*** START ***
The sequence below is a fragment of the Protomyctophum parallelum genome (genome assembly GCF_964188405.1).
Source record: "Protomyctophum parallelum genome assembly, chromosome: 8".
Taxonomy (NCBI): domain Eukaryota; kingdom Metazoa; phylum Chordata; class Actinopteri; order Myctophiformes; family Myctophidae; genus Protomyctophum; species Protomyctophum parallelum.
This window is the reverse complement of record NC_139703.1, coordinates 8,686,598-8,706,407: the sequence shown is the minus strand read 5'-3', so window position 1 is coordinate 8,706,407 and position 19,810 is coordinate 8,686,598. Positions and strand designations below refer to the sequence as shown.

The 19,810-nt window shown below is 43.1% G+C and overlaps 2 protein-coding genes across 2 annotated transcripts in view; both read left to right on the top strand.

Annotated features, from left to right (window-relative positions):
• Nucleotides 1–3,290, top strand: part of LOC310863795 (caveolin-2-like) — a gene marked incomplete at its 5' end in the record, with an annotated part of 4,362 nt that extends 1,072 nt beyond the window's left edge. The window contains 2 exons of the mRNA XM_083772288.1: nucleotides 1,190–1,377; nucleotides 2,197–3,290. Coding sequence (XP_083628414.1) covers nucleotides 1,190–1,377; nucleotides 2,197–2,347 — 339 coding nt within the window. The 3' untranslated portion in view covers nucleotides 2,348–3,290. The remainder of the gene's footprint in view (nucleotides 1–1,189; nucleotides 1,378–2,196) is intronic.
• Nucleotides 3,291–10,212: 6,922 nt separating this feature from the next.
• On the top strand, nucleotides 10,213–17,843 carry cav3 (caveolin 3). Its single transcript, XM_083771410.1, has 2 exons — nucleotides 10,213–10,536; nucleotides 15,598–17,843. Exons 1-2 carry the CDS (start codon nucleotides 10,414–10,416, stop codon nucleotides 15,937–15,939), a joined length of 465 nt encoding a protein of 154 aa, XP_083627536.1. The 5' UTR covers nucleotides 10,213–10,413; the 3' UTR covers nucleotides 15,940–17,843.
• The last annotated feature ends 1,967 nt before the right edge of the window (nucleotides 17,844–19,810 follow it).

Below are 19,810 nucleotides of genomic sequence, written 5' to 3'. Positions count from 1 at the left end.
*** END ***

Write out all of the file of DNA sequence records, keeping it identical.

The sequence below is a fragment of the Protomyctophum parallelum genome (genome assembly GCF_964188405.1).
Source record: "Protomyctophum parallelum genome assembly, chromosome: 8".
Taxonomy (NCBI): domain Eukaryota; kingdom Metazoa; phylum Chordata; class Actinopteri; order Myctophiformes; family Myctophidae; genus Protomyctophum; species Protomyctophum parallelum.
This window is the reverse complement of record NC_139703.1, coordinates 8,686,598-8,706,407: the sequence shown is the minus strand read 5'-3', so window position 1 is coordinate 8,706,407 and position 19,810 is coordinate 8,686,598. Positions and strand designations below refer to the sequence as shown.

The 19,810-nt window shown below is 43.1% G+C and overlaps 2 protein-coding genes across 2 annotated transcripts in view; both read left to right on the top strand.

Annotated features, from left to right (window-relative positions):
• Nucleotides 1–3,290, top strand: part of LOC310863795 (caveolin-2-like) — a gene marked incomplete at its 5' end in the record, with an annotated part of 4,362 nt that extends 1,072 nt beyond the window's left edge. The window contains 2 exons of the mRNA XM_083772288.1: nucleotides 1,190–1,377; nucleotides 2,197–3,290. Coding sequence (XP_083628414.1) covers nucleotides 1,190–1,377; nucleotides 2,197–2,347 — 339 coding nt within the window. The 3' untranslated portion in view covers nucleotides 2,348–3,290. The remainder of the gene's footprint in view (nucleotides 1–1,189; nucleotides 1,378–2,196) is intronic.
• Nucleotides 3,291–10,212: 6,922 nt separating this feature from the next.
• On the top strand, nucleotides 10,213–17,843 carry cav3 (caveolin 3). Its single transcript, XM_083771410.1, has 2 exons — nucleotides 10,213–10,536; nucleotides 15,598–17,843. Exons 1-2 carry the CDS (start codon nucleotides 10,414–10,416, stop codon nucleotides 15,937–15,939), a joined length of 465 nt encoding a protein of 154 aa, XP_083627536.1. The 5' UTR covers nucleotides 10,213–10,413; the 3' UTR covers nucleotides 15,940–17,843.
• The last annotated feature ends 1,967 nt before the right edge of the window (nucleotides 17,844–19,810 follow it).

Below are 19,810 nucleotides of genomic sequence, written 5' to 3'. Positions count from 1 at the left end.